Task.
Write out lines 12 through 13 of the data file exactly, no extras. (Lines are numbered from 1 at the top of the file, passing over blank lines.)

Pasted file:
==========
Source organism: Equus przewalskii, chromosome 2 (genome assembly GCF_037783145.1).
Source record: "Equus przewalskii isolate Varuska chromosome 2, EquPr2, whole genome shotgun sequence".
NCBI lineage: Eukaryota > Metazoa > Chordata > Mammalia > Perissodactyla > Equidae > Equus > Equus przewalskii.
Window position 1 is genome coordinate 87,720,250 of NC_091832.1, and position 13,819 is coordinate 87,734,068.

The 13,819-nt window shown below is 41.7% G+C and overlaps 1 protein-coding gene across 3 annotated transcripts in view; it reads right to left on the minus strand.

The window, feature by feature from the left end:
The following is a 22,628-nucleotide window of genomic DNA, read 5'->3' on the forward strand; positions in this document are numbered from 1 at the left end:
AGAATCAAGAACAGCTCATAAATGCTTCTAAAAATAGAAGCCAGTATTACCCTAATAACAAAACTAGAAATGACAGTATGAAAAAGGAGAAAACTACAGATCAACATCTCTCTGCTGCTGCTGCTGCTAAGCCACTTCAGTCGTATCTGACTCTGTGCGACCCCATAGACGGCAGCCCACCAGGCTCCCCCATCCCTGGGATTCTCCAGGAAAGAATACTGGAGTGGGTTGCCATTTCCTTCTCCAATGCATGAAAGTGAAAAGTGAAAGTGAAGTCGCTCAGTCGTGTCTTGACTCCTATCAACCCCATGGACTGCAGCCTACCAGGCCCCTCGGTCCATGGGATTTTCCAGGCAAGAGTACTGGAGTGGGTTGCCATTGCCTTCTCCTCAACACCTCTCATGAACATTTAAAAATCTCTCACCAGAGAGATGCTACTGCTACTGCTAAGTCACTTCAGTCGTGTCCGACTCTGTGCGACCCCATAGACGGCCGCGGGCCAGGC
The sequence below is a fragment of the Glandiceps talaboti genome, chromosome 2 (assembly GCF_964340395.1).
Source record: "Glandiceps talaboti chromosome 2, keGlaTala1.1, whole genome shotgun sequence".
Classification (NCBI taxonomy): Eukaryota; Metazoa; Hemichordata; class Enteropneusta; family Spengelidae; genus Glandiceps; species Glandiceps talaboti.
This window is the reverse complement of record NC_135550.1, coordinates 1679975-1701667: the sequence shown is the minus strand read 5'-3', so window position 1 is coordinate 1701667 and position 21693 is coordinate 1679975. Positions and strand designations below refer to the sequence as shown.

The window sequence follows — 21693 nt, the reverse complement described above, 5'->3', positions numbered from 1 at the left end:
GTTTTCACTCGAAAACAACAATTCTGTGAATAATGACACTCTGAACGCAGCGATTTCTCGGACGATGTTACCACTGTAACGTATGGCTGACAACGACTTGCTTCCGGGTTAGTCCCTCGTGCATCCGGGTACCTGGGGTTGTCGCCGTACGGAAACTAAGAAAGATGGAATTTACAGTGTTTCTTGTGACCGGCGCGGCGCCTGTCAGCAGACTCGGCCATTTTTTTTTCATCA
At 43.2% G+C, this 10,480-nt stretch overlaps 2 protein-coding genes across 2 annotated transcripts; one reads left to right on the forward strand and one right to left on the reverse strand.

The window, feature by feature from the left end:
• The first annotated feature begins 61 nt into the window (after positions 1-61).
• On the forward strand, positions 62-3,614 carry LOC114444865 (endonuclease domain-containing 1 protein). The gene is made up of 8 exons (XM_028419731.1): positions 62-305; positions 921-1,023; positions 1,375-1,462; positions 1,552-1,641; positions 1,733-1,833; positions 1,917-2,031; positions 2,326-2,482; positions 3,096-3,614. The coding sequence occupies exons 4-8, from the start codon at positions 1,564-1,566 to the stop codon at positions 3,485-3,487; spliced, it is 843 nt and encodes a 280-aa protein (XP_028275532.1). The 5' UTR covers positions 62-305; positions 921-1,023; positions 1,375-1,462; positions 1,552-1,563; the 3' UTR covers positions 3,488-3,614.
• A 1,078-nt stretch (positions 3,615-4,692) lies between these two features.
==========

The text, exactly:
This window is the reverse complement of record NC_135550.1, coordinates 1679975-1701667: the sequence shown is the minus strand read 5'-3', so window position 1 is coordinate 1701667 and position 21693 is coordinate 1679975. Positions and strand designations below refer to the sequence as shown.

The window sequence follows — 21693 nt, the reverse complement described above, 5'->3', positions numbered from 1 at the left end: